Natural Preservation at Home

Over the years preserved foods have gained an unfortunate stigma. This is mainly due to the fact that preserved foods are often associated with modern, mass produced preserves that contain high amounts of salt, sugar and artificial ingredients. With a faster pace of life nowadays and hectic lifestyles there is no denying that meals that can be poured out of a tin in seconds are convenient and it explains the popularity of such items. That because of the high amounts of salt, sugar and artificial ingredients used to preserve them and in this hectic life style, food that can be pulled out of a can and turned into a delicious meal is very convenient.


However, is there a way to preserve food using natural ingredients? If so, what is the science behind making safe, delicious and shelf-stable preserves at home?


Water Activity


The art of making preserves at home is all about learning how to control water, or at least controlling the amount of free water that bacteria and moulds can live off. Purified water has a water activity of aw 1.0 meaning that all the water is available for hydration of materials. Put simply this means that moulds and bacteria can grow rampantly as all bacteria and moulds need a certain amount of water to live. (and for bad things to live off) and in fact all bacteria and moulds need a certain amount of free water to live off. Honey, for example, is an ingredient that is very shelf-stable and does not require refrigeration. This is partially because its water activity is roughly aw 0.6; meaning that the amount of free water available is not enough for most potentially harmful bacteria and fungi to live off. Romans, although not really aware of the science behind it, took advantage of this and began to store food in honey to preserve it for times when fresh food would be scarce. Honey isn’t the only natural preservative we can add to food to preserve it; we can also alter the amount of free water by adding salts, sugars and alcohols. By adding these solutes to water, we can reduce the amount of free water available to other organisms, making homemade preserves safer to eat and far more shelf-stable. Some of these preserves include candied peel, olives and capers in brine, salted fish and several cured meats, all of which have been being produced for centuries.


One of the best ways of naturally storing foods is dehydration; by removing water from an ingredient we can make it shelf-stable for a very long time. Foods which are dehydrated usually have an aw of between 0.2-0.3, so in this case there is almost no free water for any living organism to live off. However, this alone isn’t enough, we have to store dehydrated foods in very air tight environments as due to humidity they tend to rehydrate using the free water in the air. Some dehydrated foods can still harbour spores of harmful fungi and bacteria so watch out!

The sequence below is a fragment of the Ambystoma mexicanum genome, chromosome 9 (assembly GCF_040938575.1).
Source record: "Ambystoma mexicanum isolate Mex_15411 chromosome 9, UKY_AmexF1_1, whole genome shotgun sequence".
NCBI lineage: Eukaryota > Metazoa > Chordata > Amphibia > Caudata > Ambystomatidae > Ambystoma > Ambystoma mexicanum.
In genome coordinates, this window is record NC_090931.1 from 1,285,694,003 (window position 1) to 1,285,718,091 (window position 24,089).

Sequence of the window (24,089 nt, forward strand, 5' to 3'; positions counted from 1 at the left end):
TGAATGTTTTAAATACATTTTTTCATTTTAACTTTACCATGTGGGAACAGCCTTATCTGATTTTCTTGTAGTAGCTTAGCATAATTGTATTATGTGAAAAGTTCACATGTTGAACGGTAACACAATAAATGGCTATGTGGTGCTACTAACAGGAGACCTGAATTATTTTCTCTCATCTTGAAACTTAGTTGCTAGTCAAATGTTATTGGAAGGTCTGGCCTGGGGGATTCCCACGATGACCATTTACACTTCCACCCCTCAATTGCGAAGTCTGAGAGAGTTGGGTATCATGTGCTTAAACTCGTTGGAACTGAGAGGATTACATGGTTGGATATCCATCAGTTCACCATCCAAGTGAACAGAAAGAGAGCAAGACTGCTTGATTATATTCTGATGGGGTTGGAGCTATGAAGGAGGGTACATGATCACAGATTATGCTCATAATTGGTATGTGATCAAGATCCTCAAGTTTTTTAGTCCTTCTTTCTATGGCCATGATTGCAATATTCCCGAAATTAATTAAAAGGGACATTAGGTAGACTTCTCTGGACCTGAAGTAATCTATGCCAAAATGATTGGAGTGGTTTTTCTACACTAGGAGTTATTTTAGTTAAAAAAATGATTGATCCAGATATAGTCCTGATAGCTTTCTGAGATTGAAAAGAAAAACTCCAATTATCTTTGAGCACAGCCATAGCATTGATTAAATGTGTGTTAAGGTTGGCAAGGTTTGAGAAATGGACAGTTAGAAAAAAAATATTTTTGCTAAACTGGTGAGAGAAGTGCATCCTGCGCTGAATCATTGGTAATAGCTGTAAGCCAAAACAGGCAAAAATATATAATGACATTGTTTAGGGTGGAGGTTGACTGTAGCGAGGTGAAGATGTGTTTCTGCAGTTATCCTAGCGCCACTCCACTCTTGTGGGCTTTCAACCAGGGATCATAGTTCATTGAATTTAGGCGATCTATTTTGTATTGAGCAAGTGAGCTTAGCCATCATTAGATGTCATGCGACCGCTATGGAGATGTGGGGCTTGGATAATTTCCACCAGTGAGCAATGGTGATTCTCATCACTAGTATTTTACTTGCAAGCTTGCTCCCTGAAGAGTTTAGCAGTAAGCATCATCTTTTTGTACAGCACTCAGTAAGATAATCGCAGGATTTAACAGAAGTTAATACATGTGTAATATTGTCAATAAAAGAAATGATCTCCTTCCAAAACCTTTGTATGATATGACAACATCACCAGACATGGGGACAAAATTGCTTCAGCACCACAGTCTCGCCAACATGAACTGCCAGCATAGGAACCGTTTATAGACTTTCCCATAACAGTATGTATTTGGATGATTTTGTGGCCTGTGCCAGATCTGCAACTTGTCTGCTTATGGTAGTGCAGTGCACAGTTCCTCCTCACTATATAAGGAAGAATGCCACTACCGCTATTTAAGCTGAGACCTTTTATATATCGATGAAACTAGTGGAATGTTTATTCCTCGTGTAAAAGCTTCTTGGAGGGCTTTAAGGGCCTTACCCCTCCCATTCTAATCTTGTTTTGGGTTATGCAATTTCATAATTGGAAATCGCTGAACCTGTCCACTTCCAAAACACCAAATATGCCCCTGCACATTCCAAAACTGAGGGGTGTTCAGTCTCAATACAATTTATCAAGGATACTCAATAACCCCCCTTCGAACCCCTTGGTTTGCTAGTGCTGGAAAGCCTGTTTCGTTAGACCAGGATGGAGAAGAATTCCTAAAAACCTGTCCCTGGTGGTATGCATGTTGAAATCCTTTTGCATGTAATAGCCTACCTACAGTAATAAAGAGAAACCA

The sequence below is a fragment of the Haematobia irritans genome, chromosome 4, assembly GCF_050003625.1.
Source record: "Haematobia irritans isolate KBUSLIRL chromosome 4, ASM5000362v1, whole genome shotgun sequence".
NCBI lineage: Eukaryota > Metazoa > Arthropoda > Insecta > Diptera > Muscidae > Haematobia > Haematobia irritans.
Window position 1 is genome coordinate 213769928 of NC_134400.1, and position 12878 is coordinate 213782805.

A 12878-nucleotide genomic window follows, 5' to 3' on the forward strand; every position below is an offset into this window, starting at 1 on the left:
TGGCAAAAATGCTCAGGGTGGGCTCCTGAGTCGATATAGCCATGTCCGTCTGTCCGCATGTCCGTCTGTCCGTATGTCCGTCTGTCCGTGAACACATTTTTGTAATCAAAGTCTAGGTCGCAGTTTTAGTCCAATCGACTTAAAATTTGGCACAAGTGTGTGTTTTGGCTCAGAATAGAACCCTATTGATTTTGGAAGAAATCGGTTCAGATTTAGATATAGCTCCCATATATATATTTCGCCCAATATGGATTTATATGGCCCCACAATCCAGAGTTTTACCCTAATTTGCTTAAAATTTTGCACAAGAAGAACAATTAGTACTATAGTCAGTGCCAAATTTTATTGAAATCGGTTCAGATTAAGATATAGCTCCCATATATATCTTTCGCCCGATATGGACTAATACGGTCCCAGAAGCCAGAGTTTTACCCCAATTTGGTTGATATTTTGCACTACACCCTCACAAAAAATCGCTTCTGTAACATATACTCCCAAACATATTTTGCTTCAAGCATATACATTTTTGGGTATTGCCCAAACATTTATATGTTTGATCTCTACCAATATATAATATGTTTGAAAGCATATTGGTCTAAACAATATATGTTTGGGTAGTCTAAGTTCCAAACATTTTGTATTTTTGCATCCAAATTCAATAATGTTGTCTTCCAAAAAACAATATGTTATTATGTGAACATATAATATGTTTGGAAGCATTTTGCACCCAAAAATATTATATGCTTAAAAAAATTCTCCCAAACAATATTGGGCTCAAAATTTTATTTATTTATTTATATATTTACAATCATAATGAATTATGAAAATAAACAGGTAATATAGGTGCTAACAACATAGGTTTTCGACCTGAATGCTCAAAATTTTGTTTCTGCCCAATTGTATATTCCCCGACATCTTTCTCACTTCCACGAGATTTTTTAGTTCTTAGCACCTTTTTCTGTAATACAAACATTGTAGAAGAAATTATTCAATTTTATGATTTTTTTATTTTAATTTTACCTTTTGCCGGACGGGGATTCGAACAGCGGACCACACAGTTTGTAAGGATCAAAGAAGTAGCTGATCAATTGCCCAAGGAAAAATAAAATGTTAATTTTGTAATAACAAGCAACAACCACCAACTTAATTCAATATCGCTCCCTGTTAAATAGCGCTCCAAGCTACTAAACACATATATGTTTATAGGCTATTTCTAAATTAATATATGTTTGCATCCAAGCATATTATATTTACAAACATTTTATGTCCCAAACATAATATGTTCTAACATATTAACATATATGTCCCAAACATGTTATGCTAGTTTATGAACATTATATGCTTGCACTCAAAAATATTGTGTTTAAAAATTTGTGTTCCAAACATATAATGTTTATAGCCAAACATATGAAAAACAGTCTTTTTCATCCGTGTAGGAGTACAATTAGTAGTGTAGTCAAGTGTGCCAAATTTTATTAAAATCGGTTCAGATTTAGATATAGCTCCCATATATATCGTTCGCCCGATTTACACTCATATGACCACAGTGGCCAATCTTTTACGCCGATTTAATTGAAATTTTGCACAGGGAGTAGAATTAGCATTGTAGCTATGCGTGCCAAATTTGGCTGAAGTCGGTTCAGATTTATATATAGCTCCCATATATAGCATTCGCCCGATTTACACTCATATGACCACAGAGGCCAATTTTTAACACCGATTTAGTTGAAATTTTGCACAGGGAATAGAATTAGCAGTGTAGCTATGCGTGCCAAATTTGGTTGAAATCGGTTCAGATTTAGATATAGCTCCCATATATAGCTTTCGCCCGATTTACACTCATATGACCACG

Here is a great little chart showing how water activity works on microorganisms





Acid and Alkaline


Unfortunately, calculating the water activity of your preserves isn’t enough to make sure the food you are preserving is safe to eat. If you want to start preserving food at home, you’ll also need to calculate the pH of you preserves. This is a far less daunting task as all you will need is a pH meter or some litmus paper and you’ll be ready to go!



The main reason pH is important is because bacteria and moulds cannot grow in an extremely acidic or alkaline environment. To adjust the pH of a preserve one can add a few drops of something acidic such as lemon juice, vinegar and citric acid. Alternatively, you can add something alkaline such as bicarbonate of soda or lye to salted water or a sugar syrup. Next, check the pH using your pH metre and as long as that liquid falls into the safe pH ranges your food will be shelf-stable.


HInterestingly, when making jams and marmalades one rarely needs to add any form of acid or alkaline as most fruits tend to naturally contain enough acid to preserve them. Due to this, just adding sugar to strawberries or citrus fruit, heating the mixture and reducing it creates a jam safe enough to preserve without adding any extra acid. The interesting thing comes when you make a jam, marmalade or a chutney, when doing these product one rarely needs to add some form of acid as most fruit actually contain enough acid to naturally preserve it, for example strawberries and citrus fruit are usually acidic enough, so just adding sugar and reducing them will create a jam safe enough to preserve without the need to add any acid. Chutneys, although often thought of as being made of vegetables may also be made using fruit such as tomatoes (really and truly a berry). In this case, as they contain a relatively low pH, additional acid, as with jams is not usually needed to render them stable. However, chutneys made from vegetables require the addition of an acid, often vinegar as very few vegetables contain enough acidity to preserve the overall product. Chutneys are very similar to jams in their form however they are usually made with vegetables and flavoured with sugar and vinegar as very few vegetables contain enough acidity to preserve them. One of those vegetables is the tomatoes (although they are a berry), they contain a relatively low p making them safe to can without any additives!!